88.7 F
Charlotte Amalie
Tuesday, July 23, 2024


On June 28, seven members of a University of the Virgin Islands scientific party left St. Thomas by air to rendezvous with the research vessel Seward Johnson in Barbados for the start of the first leg of the oceanographic expedition called ACTS-11.
This is the eleventh such shipboard study conducted under the Anegada Climate Tracers Study (ACTS), intended to observe the flow and the exchange of climatically significant substances between the Atlantic and the Caribbean. The study was funded by the U.S. Department of Energy and is conducted as a joint exercise with the National Oceanic and Atmospheric Administration (NOAA).
The expedition will leave Barbados to take measurements in each of the major passages between the islands. The ACTS UVI study focuses on the last of these, the Anegada Passage. NOAA's chief scientist, Douglas Wilson, conducts his own Windward Islands Passages Monitoring Project as he heads the collaborative expedition.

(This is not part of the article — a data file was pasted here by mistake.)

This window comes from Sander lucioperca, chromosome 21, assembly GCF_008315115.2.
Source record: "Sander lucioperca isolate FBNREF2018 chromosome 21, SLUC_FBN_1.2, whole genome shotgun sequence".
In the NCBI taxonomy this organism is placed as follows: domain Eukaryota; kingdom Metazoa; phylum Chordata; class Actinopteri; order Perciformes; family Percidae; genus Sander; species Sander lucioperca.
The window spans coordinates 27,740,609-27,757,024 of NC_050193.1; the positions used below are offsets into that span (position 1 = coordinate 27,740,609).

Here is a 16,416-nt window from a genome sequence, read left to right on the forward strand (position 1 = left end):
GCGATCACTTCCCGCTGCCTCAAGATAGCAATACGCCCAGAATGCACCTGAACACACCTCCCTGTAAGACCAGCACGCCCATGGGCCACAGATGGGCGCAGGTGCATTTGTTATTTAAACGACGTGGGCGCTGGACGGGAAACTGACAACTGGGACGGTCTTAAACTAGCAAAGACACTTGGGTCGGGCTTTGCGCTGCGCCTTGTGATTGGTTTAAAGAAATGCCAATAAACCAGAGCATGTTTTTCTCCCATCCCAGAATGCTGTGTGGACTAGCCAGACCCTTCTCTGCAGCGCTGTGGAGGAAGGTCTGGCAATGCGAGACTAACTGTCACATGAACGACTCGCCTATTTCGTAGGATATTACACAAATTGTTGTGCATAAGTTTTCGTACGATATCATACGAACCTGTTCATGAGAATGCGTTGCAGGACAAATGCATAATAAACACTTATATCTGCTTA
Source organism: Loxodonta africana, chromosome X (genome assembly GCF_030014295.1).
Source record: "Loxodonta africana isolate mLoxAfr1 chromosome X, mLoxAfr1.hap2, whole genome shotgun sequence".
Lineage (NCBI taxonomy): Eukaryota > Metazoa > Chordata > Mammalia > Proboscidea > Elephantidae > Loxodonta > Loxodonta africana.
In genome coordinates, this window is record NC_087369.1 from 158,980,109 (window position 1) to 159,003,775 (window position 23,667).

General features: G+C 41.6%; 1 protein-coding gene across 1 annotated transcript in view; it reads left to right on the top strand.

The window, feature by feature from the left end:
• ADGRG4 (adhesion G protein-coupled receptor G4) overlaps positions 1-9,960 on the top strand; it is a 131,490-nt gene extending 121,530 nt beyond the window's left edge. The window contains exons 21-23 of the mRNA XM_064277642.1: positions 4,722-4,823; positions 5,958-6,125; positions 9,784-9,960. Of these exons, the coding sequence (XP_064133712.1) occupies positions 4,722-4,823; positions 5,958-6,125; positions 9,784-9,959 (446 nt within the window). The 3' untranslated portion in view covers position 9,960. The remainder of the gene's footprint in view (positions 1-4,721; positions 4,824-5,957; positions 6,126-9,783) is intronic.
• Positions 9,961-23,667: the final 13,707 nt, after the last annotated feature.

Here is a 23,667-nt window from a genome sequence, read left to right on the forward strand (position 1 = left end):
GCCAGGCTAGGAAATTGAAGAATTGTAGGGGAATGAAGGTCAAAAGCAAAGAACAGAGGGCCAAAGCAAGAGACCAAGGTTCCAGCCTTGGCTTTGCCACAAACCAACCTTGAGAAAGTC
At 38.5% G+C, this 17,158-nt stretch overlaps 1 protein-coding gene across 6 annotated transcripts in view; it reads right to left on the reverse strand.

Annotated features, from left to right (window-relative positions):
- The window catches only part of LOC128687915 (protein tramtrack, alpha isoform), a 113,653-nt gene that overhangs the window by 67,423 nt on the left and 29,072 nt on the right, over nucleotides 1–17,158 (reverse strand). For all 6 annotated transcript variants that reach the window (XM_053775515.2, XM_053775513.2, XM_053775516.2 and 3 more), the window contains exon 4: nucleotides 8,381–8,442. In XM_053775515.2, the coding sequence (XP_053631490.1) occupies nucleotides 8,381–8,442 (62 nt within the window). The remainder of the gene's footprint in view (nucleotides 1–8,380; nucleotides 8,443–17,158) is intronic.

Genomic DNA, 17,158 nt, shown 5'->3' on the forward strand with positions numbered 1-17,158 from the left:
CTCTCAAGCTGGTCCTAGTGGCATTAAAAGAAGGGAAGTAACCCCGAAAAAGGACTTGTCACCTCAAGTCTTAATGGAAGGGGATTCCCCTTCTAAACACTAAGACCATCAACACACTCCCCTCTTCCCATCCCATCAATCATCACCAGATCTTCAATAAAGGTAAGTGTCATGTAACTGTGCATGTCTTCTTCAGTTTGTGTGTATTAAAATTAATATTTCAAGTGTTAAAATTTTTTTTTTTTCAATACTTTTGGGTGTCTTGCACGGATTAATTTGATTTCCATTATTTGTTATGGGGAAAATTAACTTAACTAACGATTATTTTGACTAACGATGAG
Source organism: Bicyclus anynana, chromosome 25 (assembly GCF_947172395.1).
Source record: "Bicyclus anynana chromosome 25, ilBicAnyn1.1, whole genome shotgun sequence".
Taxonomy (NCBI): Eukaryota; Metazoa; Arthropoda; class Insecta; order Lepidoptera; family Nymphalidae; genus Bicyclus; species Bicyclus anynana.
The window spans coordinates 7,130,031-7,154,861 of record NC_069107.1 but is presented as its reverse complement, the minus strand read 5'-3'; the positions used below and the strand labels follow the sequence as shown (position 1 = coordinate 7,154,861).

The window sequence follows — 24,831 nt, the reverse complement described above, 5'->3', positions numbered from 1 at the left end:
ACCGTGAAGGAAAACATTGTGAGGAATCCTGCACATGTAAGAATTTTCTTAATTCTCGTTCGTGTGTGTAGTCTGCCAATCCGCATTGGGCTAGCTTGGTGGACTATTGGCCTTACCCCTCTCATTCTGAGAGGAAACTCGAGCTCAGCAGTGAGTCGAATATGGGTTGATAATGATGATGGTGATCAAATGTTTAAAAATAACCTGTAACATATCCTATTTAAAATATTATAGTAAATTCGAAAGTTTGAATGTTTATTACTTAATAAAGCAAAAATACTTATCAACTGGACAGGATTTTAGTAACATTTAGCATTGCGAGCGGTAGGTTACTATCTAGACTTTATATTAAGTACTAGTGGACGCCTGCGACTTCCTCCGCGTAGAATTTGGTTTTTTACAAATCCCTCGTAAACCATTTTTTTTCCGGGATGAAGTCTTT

The team for the first leg includes UVI students Linda Bailey, Jack DeVan, Brandon Eyre, Michael Holt, Leukemia Mounce and Barry Volson, as well as recent graduate Adam Quandt. This portion of the trip ends in Antigua, where UVI grad Ronald Olivacce will join the ship for the second leg survey of the Anegada Passage and return to St. Thomas.
Many first-leg participants will remain for the second leg but disembark once the vessel reaches St. Thomas. The third leg consists of hydrographic and current sampling in the Virgin Islands Basin.
Senior technician Kevin Brown, UVI Marine Advisor Mayra Suarez and principal investigator Roy Watlington will join the expedition for this two-day study. This is the first ACTS expedition for Bailey, Mounce and Suarez but possibly the last for Olivacce, who became the first ACTS student intern in 1996. Persons interested in the scientific aspects of this study can get more information by checking the web address http://www.uvi.edu/ECC/ACTS.html or by calling 693-1391.

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